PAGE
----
Surgery for Brain and Spinal Cord Tumors


Removing Brain Tumors Through the Nose

Endoscopic surgery through the nose is a minimally invasive technique that's particularly useful for removing tumors located at the base of the brain.

For example, one of our specialties is endoscopic pituitary surgery, a highly sophisticated procedure. Here's how it works.

Your neurosurgeon will insert an endoscope — a very small high-definition camera attached to a thin tube — into your nostril. Guided by computerized mapping of the brain and skull base, the surgeon can safely navigate to the tumor.

Working alongside your neurosurgeon, an ear, nose and throat surgeon can then use tiny surgical instruments through your other nostril to remove the tumor at the pituitary gland.

Our philosophy at Scott & White is to explore every treatment option. Because there are inherent risks to operating on brain tissue and the spinal cord, we view surgery as the last resort. Your quality of life is paramount.

However, if surgery is considered the best course of treatment for you, our approach at Scott & White is to use minimally invasive techniques whenever possible and appropriate, based on your condition, and to remove as much of the tumor as possible while sparing normal tissue.

Image-Guided Surgery is Safer and More Accurate

Scott & White uses advanced imaging technology that makes brain and spinal cord tumor surgery safer and with more accurate results. This image-guided approach is particularly helpful for brain cancer surgery because of the amount of healthy tissue that normally surrounds the tumor.

Your Surgical Options

There are a number of surgical options for the removal, or partial removal, of brain and spinal cord tumors. Sometimes your neurosurgeon will be able to remove only part of your tumor; other times, surgery may be able to relieve only some of your symptoms, such as headaches, blurred vision or seizures. Often surgery can reduce the amount of other treatments — such as radiation therapy or chemotherapy — that you will need.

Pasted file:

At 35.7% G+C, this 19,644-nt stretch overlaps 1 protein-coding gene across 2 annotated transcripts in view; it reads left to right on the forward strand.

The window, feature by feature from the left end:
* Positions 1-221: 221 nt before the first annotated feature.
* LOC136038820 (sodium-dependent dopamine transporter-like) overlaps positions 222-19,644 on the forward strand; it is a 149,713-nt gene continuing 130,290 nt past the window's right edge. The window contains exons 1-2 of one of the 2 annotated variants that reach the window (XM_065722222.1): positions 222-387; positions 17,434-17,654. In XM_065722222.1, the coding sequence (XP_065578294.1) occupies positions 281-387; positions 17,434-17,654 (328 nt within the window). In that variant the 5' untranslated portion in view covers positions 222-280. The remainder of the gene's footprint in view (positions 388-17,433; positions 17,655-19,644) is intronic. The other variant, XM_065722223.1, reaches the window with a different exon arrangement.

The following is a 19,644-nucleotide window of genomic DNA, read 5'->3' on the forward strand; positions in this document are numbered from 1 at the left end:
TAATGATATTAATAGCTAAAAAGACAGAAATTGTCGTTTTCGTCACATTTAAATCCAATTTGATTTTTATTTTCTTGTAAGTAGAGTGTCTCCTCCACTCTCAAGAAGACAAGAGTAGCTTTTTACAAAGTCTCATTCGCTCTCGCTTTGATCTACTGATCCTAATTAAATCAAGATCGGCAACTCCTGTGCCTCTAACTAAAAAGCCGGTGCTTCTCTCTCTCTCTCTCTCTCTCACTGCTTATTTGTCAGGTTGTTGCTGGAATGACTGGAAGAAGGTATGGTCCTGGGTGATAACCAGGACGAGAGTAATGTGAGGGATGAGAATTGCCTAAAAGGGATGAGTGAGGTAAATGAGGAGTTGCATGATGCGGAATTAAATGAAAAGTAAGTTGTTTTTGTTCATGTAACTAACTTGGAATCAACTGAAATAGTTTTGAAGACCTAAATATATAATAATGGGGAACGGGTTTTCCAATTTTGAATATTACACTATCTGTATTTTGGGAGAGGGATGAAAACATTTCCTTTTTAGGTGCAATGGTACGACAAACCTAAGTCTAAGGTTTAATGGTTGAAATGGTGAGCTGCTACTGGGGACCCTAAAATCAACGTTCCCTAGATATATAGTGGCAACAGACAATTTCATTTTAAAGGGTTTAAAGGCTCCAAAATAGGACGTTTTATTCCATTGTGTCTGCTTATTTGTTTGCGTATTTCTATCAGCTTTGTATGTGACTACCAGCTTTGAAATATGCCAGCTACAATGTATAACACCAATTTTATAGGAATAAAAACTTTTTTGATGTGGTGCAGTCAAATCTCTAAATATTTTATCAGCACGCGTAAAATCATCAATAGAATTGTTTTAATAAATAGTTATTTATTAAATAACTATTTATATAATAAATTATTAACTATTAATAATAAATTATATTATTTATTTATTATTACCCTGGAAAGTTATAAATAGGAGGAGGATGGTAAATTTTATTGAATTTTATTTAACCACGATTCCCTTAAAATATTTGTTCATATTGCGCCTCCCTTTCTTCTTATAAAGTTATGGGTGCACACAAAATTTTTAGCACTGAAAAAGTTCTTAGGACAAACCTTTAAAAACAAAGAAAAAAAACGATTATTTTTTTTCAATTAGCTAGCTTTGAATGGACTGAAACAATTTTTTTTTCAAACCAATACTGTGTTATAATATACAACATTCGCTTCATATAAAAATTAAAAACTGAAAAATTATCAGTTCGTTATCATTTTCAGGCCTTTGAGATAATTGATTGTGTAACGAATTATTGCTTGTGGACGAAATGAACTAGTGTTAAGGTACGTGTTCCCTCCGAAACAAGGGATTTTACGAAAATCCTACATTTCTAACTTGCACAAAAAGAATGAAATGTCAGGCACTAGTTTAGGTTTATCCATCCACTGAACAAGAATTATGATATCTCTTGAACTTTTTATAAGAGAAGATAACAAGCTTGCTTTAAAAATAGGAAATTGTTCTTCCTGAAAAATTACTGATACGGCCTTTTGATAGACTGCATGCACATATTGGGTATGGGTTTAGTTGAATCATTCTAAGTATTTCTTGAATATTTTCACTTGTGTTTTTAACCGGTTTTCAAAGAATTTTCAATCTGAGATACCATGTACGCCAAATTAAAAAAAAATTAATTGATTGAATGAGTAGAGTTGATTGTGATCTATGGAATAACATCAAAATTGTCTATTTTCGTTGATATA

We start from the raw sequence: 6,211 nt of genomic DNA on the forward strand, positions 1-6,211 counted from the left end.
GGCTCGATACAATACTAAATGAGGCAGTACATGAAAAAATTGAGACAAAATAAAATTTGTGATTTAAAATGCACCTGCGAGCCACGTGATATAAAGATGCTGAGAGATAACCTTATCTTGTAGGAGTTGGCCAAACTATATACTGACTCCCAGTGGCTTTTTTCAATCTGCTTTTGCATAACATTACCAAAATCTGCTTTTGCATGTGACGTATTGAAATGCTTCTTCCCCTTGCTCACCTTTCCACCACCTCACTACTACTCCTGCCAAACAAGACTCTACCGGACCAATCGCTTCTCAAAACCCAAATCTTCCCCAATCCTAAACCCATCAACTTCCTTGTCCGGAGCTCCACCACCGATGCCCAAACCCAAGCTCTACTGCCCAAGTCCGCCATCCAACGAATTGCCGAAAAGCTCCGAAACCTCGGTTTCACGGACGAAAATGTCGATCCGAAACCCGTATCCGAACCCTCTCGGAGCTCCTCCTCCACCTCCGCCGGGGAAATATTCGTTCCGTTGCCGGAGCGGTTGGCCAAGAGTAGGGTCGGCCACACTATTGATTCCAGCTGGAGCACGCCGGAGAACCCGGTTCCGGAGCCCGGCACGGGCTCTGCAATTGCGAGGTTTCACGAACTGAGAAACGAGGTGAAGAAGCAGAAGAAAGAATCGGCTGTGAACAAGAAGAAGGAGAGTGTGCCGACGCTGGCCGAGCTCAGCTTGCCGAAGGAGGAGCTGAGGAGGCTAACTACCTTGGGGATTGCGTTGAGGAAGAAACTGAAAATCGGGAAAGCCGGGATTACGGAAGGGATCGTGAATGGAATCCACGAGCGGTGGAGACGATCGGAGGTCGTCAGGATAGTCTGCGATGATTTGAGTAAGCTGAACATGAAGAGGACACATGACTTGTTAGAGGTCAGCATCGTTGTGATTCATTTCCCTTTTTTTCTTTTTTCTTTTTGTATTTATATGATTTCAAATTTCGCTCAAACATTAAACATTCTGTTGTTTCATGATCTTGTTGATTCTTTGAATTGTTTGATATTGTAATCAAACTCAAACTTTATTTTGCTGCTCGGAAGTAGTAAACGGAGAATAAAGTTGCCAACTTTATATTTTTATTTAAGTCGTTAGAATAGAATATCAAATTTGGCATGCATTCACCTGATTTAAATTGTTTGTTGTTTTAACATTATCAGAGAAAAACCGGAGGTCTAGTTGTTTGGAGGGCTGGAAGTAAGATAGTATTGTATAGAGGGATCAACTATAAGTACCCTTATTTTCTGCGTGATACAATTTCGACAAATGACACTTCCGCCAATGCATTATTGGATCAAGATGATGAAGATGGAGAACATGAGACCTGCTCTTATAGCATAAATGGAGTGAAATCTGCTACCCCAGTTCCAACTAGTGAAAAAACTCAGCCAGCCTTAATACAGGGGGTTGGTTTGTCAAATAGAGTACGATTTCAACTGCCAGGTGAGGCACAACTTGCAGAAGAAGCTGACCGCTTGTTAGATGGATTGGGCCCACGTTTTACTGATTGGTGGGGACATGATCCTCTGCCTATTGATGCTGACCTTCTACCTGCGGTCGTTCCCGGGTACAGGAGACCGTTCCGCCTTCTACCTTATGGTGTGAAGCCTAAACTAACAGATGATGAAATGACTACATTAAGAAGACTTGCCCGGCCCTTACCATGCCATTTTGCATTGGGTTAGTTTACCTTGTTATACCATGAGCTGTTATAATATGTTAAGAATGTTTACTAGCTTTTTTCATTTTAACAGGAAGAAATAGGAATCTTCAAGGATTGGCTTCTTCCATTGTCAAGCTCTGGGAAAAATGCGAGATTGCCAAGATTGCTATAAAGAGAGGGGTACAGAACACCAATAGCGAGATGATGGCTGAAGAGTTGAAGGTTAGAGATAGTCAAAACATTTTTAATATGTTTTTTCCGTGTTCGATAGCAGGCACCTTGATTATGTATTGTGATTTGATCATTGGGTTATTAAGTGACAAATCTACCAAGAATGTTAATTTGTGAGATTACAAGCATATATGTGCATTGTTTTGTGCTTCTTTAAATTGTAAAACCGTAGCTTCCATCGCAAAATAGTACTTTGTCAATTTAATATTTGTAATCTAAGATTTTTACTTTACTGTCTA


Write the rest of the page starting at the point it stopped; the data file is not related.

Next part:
The following surgical options are available at Scott & White. Your neurosurgeon will discuss which one is best for you.

Minimally Invasive Surgery

At Scott & White, we’re on the cutting edge of advanced techniques, performing minimally invasive surgery wherever reasonable. Minimally invasive surgery is also referred to as laparoscopic or endoscopic surgery. It's a surgical technique in which short, narrow tubes (trochars) are inserted into the body through very small incisions or a natural body opening such as the nose (see sidebar). Long, narrow surgical instruments and a camera are inserted through the trochars and into your body.

The camera, called an endoscope, gives the surgeon highly magnified three-dimensional images of your body in real time. The surgeon can then use the surgical instruments to manipulate, cut and sew tissue.

The minimally invasive technique differs from standard "open surgery" in which a large incision is used.

In addition, we use the most advanced imaging equipment available. It enables us to accurately identify the location of your tumor before surgery. And during surgery, this image-guided approach allows us at any point to know where we are during your surgery. So instead of searching for the tumor, we can go straight to it."

Minimally invasive techniques can be used with the following tumors:

  • Some pituitary tumors